If you’re an individual who is interested in the heavier novels that deal with important topics such as sexual abuse, mental health issues and much more then this (and Putney) is the book you’ll want to add to your TBR and read.

I would like to thank the publisher (4th Estate) for providing me with a review copy of this book in exchange for an honest review. All opinions expressed in this review are my own and weren’t influenced by the fact that I got this book from the publisher.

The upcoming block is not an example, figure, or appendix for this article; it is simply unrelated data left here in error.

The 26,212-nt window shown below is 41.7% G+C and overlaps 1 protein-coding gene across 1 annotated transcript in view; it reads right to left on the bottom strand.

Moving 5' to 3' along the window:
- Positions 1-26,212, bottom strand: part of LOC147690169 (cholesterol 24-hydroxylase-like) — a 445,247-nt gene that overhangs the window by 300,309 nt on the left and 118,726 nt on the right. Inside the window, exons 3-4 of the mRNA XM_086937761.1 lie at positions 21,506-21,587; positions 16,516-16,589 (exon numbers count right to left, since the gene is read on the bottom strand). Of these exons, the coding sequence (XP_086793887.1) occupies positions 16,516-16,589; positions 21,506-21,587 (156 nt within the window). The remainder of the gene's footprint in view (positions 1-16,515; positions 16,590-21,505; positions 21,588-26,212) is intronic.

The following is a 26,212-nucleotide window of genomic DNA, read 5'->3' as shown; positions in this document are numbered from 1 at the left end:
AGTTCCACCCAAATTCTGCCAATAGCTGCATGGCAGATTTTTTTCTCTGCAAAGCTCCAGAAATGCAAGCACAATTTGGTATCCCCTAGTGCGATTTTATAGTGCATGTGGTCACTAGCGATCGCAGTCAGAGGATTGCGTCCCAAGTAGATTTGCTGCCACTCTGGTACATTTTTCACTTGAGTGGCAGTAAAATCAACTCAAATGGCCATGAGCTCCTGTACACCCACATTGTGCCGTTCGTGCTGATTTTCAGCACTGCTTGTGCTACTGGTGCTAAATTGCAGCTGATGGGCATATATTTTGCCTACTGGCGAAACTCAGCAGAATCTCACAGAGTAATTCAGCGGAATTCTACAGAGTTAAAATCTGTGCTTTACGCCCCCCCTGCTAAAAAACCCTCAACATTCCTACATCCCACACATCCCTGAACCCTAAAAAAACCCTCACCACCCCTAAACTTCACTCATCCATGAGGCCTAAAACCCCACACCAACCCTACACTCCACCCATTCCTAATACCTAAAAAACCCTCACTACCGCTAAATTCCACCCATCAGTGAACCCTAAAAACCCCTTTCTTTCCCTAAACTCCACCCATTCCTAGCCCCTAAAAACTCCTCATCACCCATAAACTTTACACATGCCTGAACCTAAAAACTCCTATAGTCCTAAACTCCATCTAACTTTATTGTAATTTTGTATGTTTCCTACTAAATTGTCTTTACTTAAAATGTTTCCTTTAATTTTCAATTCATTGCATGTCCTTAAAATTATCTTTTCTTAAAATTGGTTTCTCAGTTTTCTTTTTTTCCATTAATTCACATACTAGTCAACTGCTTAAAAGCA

Have you read this book? Does it intrigue you? Please, let me know down below in the comment section.

My rating:

Add ‘My Dark Vanessa‘ to your TBR: 

*Purchase ‘My Dark Vanessa‘ here:

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**I am in no way compensated by these sites. I am simply sharing it so people can find this book easier.


Kate Elizabeth Russell was born and raised in eastern Maine. She holds an MFA from Indiana University and a PhD from the University of Kansas. My Dark Vanessa is her debut novel.

Find her on: Website and Goodreads.